23. Typical Treatments Must Often Be Adapted for Those With an FASD • For those with a fetal alcohol spectrum disorder, prevention interventions must be adapted due to: • Difficulty with verbal receptive language processing • Difficulty with multiple directions and multiple tasks • Difficulty processing information on one’s own • Difficulty following through on one’s own • Modeling the behavior of those around them • Difficulty in group situations • Do better one-to-one

  24. Friendly Likeable Verbal Helpful Caring Determined Have points of insight Good with younger children* Not malicious Strengths of Persons With an FASD Dubovsky, Drexel University College of Medicine (1999)

  25. Strategies for Improving Outcomes for Individuals With an FASD • Be aware of language used • Use literal language • Use person first language

  26. Use Literal Language • Do not use metaphors or similes • Do not use idiomatic expressions • Think about how what you say could be misinterpreted

  27. Person First Language • “He’s a child with FAS” not “he’s an FAS kid” • “My son has FAS (or an FASD)” not “my FAS son” • “I’m working with a mother with FAS” not “I’m working with an FAS mom” • “She has mental retardation” not “she is mentally retarded” • “He has a developmental disability” not “he is developmentally disabled” • “He has schizophrenia” not “he is a schizophrenic” • No one “is” FAS; people may have FAS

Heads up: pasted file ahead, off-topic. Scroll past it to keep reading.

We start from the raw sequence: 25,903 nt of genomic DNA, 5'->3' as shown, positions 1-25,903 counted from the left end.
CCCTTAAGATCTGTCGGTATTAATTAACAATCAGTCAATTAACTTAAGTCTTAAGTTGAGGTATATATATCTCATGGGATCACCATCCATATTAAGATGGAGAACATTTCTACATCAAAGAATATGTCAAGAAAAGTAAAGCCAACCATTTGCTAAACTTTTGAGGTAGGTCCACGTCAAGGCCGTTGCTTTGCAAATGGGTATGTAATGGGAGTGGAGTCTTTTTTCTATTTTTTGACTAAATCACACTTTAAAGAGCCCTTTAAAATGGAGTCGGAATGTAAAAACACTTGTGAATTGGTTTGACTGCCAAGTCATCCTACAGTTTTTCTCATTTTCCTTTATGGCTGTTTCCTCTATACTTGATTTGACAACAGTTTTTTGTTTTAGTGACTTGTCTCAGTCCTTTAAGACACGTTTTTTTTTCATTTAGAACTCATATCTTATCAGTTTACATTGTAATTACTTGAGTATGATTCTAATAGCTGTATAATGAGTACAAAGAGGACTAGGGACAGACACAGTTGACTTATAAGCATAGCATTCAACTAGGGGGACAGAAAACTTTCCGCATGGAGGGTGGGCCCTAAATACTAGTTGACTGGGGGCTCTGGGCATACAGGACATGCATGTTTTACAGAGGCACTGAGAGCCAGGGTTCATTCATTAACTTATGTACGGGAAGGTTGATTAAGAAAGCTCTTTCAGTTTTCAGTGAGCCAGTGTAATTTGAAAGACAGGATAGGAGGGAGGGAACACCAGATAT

28. Notions to Keep in Mind • Both prevention and treatment are key in addressing FASD • Successful treatment is one key to effective prevention • Those at highest risk of giving birth to a child with an FASD are women who have already given birth to a child with an FASD • Providing these women with successful treatment approaches can reduce the incidence of FASD • When an intervention does not work, it is essential to examine for whom it doesn’t work and why it doesn’t work for that person at that time • Remember the paradigm shift

  29. “We must move from viewing the individual as failing if s/he does not do well in a program to viewing the program as not providing what the individual needs in order to succeed.” —Dubovsky, 2000 Paradigm Shift

  30. Notions to Keep in Mind • Developing comprehensive systems to address FASD can improve outcomes as FASD crosses all systems • Collaboration among agencies and systems is essential • Acknowledgement of turf issues • Pooling of resources • FASD is a human issue • Addressing FASD is a matter of life or death for some